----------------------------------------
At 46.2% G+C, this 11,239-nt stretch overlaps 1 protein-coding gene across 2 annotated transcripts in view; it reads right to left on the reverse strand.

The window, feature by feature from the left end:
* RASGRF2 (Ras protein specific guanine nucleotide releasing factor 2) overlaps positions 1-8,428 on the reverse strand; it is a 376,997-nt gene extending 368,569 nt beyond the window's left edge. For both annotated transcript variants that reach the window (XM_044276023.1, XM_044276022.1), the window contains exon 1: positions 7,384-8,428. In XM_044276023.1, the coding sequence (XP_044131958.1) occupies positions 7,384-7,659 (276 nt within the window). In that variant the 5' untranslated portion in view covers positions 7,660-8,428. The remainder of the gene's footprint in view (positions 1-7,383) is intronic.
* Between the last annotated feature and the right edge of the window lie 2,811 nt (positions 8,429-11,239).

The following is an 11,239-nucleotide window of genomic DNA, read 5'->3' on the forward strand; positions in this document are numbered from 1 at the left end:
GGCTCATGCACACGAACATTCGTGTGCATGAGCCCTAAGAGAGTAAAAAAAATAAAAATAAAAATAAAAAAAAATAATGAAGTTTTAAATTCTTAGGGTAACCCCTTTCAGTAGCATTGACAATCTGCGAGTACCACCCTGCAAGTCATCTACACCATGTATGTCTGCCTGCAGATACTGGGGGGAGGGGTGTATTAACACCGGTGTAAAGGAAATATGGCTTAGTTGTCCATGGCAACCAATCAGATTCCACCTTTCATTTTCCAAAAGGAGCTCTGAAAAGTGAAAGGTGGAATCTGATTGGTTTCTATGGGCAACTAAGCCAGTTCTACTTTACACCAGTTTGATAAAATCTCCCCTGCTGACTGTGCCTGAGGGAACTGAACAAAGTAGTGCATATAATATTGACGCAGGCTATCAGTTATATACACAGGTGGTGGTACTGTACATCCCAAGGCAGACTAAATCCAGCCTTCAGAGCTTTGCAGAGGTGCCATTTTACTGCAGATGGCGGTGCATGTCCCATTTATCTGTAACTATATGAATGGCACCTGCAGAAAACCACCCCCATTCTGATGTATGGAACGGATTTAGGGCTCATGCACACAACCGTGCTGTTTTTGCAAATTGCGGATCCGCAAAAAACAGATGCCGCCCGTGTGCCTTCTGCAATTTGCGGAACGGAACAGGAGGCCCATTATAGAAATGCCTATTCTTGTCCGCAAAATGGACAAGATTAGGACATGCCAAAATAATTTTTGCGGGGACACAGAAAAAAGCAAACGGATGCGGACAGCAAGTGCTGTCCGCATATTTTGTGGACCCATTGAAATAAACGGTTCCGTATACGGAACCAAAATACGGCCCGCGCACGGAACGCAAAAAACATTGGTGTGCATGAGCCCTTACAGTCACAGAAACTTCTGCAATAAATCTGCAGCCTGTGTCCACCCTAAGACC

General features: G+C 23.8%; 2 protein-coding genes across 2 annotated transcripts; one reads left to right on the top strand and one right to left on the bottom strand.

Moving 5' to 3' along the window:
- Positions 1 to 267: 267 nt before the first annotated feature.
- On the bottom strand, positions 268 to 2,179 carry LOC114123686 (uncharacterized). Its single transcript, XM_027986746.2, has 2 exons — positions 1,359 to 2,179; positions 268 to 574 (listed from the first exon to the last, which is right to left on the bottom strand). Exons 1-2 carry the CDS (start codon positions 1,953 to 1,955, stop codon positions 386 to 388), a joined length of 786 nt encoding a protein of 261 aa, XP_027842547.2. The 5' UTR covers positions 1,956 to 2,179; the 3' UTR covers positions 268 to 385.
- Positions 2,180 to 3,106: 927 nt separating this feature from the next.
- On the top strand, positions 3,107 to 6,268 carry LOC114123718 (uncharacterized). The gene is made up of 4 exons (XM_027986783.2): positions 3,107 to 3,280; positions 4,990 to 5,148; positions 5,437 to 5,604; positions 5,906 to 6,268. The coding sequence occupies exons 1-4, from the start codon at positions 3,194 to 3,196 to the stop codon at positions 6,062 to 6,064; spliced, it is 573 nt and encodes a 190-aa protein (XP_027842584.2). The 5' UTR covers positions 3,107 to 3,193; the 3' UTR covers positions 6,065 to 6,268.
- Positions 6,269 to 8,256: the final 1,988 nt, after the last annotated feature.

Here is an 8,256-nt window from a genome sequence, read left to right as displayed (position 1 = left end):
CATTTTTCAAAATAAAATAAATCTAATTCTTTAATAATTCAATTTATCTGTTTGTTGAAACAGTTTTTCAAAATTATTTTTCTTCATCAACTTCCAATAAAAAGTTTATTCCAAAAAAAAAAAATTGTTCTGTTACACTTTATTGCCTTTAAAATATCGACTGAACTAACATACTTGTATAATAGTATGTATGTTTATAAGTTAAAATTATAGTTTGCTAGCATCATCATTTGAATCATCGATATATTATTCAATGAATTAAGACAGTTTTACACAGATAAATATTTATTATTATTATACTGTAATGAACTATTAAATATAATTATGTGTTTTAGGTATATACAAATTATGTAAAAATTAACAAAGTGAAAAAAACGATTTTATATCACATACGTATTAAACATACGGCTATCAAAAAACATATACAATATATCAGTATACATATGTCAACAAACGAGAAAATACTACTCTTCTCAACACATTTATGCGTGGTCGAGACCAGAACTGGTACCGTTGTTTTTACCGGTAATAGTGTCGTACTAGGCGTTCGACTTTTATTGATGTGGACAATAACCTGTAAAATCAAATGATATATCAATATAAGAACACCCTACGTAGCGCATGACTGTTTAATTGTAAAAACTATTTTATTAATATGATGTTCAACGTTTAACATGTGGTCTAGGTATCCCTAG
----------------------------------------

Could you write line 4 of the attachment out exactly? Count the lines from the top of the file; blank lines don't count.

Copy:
* Between the last annotated feature and the right edge of the window lie 2,811 nt (positions 8,429-11,239).